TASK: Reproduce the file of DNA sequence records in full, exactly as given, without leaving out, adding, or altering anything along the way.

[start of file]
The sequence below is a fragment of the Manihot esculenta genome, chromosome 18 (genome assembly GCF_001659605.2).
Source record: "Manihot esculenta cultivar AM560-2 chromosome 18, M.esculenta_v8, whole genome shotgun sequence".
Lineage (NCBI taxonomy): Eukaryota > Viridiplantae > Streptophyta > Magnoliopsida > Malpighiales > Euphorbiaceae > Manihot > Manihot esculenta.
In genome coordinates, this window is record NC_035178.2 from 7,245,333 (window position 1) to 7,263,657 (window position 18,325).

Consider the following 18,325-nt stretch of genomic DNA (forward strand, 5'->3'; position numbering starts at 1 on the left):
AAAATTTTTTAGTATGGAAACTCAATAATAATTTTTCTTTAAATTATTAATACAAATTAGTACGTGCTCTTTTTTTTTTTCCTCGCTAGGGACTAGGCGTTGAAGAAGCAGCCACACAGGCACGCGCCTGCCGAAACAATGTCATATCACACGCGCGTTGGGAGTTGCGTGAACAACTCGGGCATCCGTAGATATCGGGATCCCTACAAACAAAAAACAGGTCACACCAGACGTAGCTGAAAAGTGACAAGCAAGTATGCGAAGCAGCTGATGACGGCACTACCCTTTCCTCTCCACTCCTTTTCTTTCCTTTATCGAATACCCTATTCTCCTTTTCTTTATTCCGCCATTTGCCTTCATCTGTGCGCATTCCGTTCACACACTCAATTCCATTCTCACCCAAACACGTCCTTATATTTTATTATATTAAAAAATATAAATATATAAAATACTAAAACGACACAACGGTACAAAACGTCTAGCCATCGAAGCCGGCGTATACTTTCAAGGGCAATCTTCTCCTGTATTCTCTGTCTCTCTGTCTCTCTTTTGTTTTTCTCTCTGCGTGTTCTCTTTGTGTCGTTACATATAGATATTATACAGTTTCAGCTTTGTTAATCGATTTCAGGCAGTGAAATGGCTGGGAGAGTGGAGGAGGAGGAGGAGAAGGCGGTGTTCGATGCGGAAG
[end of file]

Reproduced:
The sequence below is a fragment of the Manihot esculenta genome, chromosome 18 (genome assembly GCF_001659605.2).
Source record: "Manihot esculenta cultivar AM560-2 chromosome 18, M.esculenta_v8, whole genome shotgun sequence".
Lineage (NCBI taxonomy): Eukaryota > Viridiplantae > Streptophyta > Magnoliopsida > Malpighiales > Euphorbiaceae > Manihot > Manihot esculenta.
In genome coordinates, this window is record NC_035178.2 from 7,245,333 (window position 1) to 7,263,657 (window position 18,325).

Consider the following 18,325-nt stretch of genomic DNA (forward strand, 5'->3'; position numbering starts at 1 on the left):
AAAATTTTTTAGTATGGAAACTCAATAATAATTTTTCTTTAAATTATTAATACAAATTAGTACGTGCTCTTTTTTTTTTTCCTCGCTAGGGACTAGGCGTTGAAGAAGCAGCCACACAGGCACGCGCCTGCCGAAACAATGTCATATCACACGCGCGTTGGGAGTTGCGTGAACAACTCGGGCATCCGTAGATATCGGGATCCCTACAAACAAAAAACAGGTCACACCAGACGTAGCTGAAAAGTGACAAGCAAGTATGCGAAGCAGCTGATGACGGCACTACCCTTTCCTCTCCACTCCTTTTCTTTCCTTTATCGAATACCCTATTCTCCTTTTCTTTATTCCGCCATTTGCCTTCATCTGTGCGCATTCCGTTCACACACTCAATTCCATTCTCACCCAAACACGTCCTTATATTTTATTATATTAAAAAATATAAATATATAAAATACTAAAACGACACAACGGTACAAAACGTCTAGCCATCGAAGCCGGCGTATACTTTCAAGGGCAATCTTCTCCTGTATTCTCTGTCTCTCTGTCTCTCTTTTGTTTTTCTCTCTGCGTGTTCTCTTTGTGTCGTTACATATAGATATTATACAGTTTCAGCTTTGTTAATCGATTTCAGGCAGTGAAATGGCTGGGAGAGTGGAGGAGGAGGAGGAGAAGGCGGTGTTCGATGCGGAAG